We were delighted to see that the Basilica features a carving of a child after a day of “Baskin Mode” travel.

We left and started the journey to our next destination.  This will seem silly, but we decided to visit a place simply on the hunch that it would make one of our children laugh.  Terrill had become fascinated with the country of Andorra.  It is really a principality (no, I do not really know the difference) and is roughly the size of Burnet County (approx. 25 miles long).

I am not completely sure why Terrill fell in love with Andorra.  The name is pretty romantic.  I suspect its small size contributes.  Heck, everything is cuter when it is small – kittens, puppies, fawns, principalities.  I know one key factor to her continued love of the place is the fact that Susie did not initially know that it existed.  When Terrill brought it up, Susie assumed it was like Genovia in “The Princess Diaries”.

Lets face it, nothing is more delicious to a teenage girl than to know something that her mother does not.  Hence, Andorra reached epic status in her mind.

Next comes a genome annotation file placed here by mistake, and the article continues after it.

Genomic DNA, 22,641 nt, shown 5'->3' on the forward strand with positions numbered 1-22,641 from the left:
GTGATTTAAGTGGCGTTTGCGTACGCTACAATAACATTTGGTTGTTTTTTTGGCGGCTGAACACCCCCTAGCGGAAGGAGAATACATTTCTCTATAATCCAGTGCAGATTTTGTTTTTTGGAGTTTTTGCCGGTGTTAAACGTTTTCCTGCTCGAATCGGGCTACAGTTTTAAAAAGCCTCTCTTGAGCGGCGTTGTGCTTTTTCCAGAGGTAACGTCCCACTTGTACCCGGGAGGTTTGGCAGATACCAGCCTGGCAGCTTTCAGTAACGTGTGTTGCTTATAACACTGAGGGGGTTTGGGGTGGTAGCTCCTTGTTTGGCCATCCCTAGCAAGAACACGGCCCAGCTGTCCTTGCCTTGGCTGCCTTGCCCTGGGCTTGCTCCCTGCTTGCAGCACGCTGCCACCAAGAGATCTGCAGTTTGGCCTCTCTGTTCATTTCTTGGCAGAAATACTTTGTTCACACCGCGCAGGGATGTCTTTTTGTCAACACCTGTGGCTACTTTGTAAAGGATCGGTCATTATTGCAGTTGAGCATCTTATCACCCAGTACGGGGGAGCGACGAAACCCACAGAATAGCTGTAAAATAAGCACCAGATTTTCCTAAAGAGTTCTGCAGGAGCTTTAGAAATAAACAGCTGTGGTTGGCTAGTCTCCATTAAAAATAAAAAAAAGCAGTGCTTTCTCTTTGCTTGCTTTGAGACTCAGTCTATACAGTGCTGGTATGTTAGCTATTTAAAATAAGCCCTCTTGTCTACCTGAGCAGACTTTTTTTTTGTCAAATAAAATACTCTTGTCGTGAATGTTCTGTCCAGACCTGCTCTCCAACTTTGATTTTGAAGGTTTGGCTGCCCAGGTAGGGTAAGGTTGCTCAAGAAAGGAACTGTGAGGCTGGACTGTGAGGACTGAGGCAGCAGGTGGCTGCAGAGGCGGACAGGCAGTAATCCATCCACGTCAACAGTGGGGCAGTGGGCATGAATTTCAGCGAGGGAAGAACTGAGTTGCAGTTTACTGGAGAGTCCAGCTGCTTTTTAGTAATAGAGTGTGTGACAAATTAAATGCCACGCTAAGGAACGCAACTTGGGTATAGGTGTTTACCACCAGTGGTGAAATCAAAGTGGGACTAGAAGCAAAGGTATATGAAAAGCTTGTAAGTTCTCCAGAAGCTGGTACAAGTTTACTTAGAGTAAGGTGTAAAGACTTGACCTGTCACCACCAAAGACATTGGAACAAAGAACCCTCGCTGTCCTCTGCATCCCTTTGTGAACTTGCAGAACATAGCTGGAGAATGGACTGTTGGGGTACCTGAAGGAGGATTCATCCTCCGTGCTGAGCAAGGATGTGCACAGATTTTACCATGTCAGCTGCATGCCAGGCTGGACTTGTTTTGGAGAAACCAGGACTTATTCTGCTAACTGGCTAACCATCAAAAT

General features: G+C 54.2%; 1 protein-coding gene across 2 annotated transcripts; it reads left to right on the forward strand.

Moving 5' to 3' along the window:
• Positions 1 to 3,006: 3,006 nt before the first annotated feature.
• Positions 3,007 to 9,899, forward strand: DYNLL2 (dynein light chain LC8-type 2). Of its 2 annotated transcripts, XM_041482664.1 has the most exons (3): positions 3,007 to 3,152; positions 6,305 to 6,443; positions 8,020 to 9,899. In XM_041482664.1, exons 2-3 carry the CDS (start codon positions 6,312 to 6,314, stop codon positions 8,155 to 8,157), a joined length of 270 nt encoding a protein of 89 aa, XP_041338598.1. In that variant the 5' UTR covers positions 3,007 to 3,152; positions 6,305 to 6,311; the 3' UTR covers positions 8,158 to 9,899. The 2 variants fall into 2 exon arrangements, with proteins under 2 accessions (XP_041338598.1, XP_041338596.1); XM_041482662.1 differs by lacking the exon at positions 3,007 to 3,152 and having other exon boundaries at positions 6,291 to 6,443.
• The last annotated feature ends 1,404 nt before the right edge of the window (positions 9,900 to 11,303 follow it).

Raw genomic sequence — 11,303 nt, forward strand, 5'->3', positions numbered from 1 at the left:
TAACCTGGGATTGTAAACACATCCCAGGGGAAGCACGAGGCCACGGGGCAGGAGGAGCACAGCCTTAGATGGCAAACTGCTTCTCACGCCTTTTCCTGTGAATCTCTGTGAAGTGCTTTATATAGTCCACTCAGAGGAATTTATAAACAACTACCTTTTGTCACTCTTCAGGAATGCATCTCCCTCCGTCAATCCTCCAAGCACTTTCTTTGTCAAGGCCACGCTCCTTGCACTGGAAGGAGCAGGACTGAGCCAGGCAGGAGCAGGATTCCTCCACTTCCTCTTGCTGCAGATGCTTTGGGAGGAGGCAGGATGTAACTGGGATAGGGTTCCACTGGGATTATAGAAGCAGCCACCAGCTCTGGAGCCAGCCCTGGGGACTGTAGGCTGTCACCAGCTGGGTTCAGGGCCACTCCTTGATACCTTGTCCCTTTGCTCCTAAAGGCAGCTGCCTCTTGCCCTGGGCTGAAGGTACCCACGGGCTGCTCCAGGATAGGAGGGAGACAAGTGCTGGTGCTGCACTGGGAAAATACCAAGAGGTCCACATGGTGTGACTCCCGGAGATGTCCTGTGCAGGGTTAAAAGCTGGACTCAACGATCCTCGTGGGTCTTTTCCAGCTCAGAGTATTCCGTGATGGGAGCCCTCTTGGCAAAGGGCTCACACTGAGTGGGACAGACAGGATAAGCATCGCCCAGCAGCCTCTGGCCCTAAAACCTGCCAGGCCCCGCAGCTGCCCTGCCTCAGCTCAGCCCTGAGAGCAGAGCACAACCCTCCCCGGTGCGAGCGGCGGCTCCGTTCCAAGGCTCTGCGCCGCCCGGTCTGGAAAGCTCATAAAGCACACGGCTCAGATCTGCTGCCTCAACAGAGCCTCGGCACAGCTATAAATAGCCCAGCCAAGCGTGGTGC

Why is a principality nestled in the Pyrenees between France and Spain?  It is pretty darn remote and high up.  In fact, I think it has 3 functions:

  1. Snow skiing
  2. Serving as a massive scenic duty-free shop for French and Italian shoppers.  There are a lot of stores in the main city (Andorra del Valle) that focus on high taxed items like tobacco, perfume, cosmetics, etc.
  3. Amusing 13 year-old girls.

But Terrill had become fascinated with the name.  Would the surprise please the crew?  Would this detour be worth it?  We had no idea.  But it is often worth trying something silly.